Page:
NEC, Meru work to bring SDN to enterprise wifi

The US operation of Japanese equipment vendor NEC recently unveiled a partnership with intelligent wifi architecture specialist Meru Networks to collaborate on software defined network (SDN)-enabled unified wired and wireless enterprise access.

Meru caters largely to the education, healthcare, hospitality and enterprise industries and alongside NEC is a member of the Open Networking Foundation (ONF). Along with the other members both Meru and NEC support conformance in accurately implementing a particular version of OpenFlow – the only globally-recognized specification for SDN.

In terms of this agreement, the two companies are collaborating specifically on support for OpenFlow to enable seamless interoperability between the NEC ProgrammableFlow Networking Suite and Meru 802.11ac intelligent wifi offerings.

Meru said that the BYOD (bring your own device) phenomenon and upcoming explosion of the Internet of Things (IoT) are pressuring IT departments to become more agile. However, most networks today are being managed using antiquated proprietary Command Line Interfaces (CLI), whereas open-standards-based SDN support simplifies network management and provisioning by enabling greater automation and accelerating the deployment of new applications and services. It also enables application-specific service level agreements and development of third-party applications for network traffic monitoring, location-based services and enhanced security.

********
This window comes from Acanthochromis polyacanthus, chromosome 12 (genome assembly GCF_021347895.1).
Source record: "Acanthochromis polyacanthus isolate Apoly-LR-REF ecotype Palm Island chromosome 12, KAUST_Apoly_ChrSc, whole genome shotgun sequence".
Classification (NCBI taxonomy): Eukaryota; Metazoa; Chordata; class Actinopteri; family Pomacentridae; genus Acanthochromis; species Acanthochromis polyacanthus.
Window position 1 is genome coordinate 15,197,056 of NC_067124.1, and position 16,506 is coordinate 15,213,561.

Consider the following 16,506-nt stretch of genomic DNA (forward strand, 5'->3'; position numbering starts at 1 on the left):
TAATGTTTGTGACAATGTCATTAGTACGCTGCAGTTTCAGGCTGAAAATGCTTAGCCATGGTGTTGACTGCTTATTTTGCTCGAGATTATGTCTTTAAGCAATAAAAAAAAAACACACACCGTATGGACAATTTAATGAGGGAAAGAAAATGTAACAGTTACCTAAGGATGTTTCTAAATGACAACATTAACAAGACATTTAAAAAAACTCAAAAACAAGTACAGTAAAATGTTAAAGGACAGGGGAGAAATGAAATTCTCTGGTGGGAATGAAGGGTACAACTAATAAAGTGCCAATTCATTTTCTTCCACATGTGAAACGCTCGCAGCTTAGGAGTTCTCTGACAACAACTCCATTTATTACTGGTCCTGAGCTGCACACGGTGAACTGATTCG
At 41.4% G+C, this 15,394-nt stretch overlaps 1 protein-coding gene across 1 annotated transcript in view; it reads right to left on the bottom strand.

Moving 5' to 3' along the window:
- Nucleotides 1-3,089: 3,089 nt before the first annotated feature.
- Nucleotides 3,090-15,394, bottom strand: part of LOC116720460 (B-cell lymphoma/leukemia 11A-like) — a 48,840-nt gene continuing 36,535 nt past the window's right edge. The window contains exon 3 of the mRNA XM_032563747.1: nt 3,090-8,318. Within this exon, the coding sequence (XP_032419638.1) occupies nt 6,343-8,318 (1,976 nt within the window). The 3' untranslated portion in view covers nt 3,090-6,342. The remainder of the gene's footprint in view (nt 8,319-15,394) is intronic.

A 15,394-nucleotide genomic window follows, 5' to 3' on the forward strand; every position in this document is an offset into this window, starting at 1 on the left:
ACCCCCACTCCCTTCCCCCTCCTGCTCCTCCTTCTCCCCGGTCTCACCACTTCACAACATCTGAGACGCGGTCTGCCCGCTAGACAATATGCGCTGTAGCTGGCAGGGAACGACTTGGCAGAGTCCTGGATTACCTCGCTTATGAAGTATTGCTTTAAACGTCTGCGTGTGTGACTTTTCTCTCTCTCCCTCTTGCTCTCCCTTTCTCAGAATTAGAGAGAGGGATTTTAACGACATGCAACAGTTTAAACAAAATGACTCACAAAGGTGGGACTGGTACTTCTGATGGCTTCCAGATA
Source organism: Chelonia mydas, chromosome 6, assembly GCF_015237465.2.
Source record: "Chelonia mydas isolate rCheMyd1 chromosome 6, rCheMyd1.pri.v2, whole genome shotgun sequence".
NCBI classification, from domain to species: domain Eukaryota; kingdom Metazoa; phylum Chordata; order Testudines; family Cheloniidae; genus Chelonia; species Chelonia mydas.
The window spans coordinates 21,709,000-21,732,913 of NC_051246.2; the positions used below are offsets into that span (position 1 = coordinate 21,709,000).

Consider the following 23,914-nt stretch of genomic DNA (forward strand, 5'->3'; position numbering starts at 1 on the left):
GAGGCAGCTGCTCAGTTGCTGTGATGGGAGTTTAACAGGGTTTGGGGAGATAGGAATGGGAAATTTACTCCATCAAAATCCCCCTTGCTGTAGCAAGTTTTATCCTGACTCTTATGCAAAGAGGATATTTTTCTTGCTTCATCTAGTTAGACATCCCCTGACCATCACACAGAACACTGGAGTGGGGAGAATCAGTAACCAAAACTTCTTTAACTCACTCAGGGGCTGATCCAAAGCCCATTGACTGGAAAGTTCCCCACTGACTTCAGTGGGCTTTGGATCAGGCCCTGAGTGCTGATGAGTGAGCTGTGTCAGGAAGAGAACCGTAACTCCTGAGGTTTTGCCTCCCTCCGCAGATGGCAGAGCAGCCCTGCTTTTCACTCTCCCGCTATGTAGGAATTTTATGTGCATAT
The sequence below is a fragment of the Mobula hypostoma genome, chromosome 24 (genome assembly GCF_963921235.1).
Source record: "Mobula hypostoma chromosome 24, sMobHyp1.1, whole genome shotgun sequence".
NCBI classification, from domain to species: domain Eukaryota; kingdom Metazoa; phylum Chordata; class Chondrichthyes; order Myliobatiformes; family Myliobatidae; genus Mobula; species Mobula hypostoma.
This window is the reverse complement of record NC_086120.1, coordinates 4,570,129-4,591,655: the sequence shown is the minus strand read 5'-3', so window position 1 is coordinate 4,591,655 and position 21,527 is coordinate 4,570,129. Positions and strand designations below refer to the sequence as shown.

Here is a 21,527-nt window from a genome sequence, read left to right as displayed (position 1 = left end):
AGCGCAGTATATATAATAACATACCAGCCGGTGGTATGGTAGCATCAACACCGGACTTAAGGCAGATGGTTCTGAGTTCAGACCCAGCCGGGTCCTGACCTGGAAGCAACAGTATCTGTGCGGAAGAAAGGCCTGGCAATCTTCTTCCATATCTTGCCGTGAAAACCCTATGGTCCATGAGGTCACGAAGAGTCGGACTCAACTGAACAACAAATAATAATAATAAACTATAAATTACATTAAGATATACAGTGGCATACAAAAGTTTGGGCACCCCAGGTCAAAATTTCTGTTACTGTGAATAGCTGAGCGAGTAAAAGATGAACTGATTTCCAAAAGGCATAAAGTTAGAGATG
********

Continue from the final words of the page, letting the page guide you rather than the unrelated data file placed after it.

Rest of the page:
Collaborations between telecoms industry stalwarts and vertical industry specialists are becoming more common as wireless becomes the more prevalent access technology worldwide. When recently spoke to Professor Simon Saunders, director of spectrum specialist Real Wireless, which traditionally worked with telcos, he revealed that the customer base for his consultancy is expanding into enterprise territory because “every business needs wireless but most businesses don’t understand it. So we need to decode things both ways between the different communities. Businesses are not sure what the need wireless for or what they need to deliver a specific application. Although we work with operators, vendors and regulators we also get lots of business from wireless users like Wembley Stadium,” he said.

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